Injectable medication may help lower cholesterol if other treatments haven’t

PCSK9 inhibitors may be especially helpful if you’ve had high cholesterol throughout your life or if you have a genetic condition causing high cholesterol.

PCSK9 inhibitors are an injectable, cholesterol-lowering medication for people who have tried other treatments and still have high cholesterol.

This medication may be especially helpful if you’ve had high cholesterol throughout your life or if you have a genetic condition called hypercholesterolemia that is causing high cholesterol.

PCSK9 inhibitors reduce your low-density lipoprotein cholesterol, also known as LDL or “bad” cholesterol. Too much LDL cholesterol in the bloodstream can clog your arteries with plaque, increasing your risk of heart attack and stroke.

Research has shown PCSK9 inhibitors reduce LDL cholesterol levels by an average of 50% to 60% and cut your risk of heart attack by almost one-third. There are two Food and Drug Administration-approved PCSK9 inhibitors, which sell under the brand names Praluent and Repatha.

“Most people don’t need PCKS9 inhibitors, because they are able to control their high cholesterol either through dietary interventions or other medications. Statin drugs are typically the first-line medication for patients with high LDL cholesterol, said Loyal W. Walker, M.D., family medicine provider at Norton Community Medical Associates primary care offices in Middletown and Taylorsville.

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Statins were first introduced in the 1980s and have been shown to be safe and effective for most people.

PCSK9 inhibitors are relatively new medications, approved by the FDA in 2015. They are also more expensive than statins.

If you are prescribed PCSK9 inhibitors, you’ll receive an injection under the skin every two weeks or every month, depending on the dose. You can receive the injection in the abdomen, thigh or upper arm.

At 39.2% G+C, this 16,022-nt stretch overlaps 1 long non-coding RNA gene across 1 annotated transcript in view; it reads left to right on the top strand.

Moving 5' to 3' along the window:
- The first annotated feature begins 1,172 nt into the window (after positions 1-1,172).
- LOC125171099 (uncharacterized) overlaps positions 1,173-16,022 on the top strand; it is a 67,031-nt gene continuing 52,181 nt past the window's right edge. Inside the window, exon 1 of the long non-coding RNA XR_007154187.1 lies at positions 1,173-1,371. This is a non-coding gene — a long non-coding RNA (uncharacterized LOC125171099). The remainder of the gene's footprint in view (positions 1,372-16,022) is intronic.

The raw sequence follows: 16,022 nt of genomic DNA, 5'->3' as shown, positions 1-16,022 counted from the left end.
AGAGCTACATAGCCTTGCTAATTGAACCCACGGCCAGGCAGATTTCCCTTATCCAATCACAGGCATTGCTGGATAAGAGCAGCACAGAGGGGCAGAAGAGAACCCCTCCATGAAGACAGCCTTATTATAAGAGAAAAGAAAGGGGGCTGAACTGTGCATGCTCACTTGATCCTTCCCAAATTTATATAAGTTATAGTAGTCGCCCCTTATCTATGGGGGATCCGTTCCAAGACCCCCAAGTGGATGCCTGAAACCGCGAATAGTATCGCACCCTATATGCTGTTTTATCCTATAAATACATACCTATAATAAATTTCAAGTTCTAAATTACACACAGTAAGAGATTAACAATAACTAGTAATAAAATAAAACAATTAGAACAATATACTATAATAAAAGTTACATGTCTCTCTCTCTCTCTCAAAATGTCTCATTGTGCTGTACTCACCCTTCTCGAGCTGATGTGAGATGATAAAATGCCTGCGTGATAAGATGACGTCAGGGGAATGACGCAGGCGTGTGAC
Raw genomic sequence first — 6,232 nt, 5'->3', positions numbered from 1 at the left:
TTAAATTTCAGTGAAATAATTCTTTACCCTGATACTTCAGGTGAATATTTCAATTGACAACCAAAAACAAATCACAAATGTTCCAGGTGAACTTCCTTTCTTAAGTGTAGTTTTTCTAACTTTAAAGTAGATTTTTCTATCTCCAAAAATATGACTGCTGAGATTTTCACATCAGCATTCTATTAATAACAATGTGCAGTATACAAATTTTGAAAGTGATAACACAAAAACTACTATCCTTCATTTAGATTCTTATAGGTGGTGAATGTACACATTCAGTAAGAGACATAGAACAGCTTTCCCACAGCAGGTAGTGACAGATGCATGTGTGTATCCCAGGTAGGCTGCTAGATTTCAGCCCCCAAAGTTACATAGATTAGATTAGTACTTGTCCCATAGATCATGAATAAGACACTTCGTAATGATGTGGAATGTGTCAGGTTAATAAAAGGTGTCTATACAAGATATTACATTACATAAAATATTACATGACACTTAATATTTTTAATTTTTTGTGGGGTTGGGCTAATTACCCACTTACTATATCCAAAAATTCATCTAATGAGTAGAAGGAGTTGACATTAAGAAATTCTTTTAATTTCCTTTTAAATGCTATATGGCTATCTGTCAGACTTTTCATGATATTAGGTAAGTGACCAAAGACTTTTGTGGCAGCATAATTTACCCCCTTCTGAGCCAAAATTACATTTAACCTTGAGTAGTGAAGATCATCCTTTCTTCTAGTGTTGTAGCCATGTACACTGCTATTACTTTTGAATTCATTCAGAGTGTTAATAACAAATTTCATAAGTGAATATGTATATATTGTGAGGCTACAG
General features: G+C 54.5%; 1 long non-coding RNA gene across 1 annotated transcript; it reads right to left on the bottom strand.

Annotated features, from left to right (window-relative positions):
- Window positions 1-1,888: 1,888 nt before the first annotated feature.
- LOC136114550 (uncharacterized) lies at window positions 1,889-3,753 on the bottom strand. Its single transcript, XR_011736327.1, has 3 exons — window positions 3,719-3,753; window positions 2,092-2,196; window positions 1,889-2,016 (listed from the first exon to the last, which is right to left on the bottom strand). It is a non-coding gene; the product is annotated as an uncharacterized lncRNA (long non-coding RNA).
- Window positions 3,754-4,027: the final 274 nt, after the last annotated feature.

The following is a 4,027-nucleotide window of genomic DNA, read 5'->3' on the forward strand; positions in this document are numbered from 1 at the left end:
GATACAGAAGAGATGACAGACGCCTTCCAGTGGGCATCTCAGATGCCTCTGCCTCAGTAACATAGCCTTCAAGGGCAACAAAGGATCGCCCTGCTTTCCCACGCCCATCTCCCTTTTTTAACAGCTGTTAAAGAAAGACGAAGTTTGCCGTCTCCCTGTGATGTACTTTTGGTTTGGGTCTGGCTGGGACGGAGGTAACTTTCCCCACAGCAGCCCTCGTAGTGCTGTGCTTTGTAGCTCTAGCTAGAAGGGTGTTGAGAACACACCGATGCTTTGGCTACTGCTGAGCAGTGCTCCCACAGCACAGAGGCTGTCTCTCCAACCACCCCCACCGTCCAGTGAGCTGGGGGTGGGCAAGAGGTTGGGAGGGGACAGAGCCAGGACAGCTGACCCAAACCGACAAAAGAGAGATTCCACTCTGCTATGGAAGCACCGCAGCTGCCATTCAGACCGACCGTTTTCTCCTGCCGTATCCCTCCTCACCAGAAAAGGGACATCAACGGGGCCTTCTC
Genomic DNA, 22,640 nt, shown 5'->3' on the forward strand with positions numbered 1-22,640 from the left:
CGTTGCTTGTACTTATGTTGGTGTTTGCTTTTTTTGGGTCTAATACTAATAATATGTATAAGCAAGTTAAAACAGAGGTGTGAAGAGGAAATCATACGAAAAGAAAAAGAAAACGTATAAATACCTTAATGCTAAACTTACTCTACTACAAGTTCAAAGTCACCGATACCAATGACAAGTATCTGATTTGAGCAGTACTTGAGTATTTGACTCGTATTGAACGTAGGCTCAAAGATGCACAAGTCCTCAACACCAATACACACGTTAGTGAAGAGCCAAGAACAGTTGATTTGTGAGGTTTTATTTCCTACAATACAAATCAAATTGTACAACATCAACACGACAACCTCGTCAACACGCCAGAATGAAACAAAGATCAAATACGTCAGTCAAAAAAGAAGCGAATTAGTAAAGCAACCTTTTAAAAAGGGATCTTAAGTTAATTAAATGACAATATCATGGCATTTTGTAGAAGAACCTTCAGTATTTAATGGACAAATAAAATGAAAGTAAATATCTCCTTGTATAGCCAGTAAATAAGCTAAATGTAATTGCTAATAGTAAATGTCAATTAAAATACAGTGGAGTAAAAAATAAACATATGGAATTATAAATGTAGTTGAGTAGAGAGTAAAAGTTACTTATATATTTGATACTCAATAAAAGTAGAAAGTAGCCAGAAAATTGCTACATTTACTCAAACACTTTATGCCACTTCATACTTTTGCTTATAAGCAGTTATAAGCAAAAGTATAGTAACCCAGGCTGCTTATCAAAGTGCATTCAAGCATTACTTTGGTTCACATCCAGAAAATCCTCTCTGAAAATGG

The injections can be done by your provider, or you can do them yourself. You also will receive periodic blood tests so your provider can see how well the medication is working.

If you are injecting the medication yourself, your provider will teach you how to prepare and inject the medication. Praluent can be self-injected using an autoinjector, which is a single-dose pre-filled pen, or a single-dose pre-filled syringe. Repatha comes in three forms: an autoinjector, pre-filled pen and single-use Pushtronex system, which is an on-body infuser with a pre-filled cartridge.

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If PSCK9 inhibitors are effective in lowering your LDL, your provider may prescribe the drugs long term. You should continue taking the medication as long as your provider prescribes them.

Common side effects of PCSK9 inhibitors include fatigue and muscle pain. Rarer side effects include kidney or liver issues.

PCSK9 inhibitors work by increasing the body’s natural ability to clear LDL cholesterol from the bloodstream.

Typically, PCSK9 inhibitors are one part of an overall treatment plan that includes healthy lifestyle habits. This includes eating a healthy diet, exercising, managing stress and quitting smoking if you smoke. You may be prescribed a statin drug in addition to PCSK9 inhibitors.

Talk to your primary care provider to get tested for high cholesterol as part of an annual visit or discuss how to manage high cholesterol. Test results are always available via a free Norton MyChart account, and Norton Healthcare Express Services offers drive-thru lab work with a provider’s lab order.

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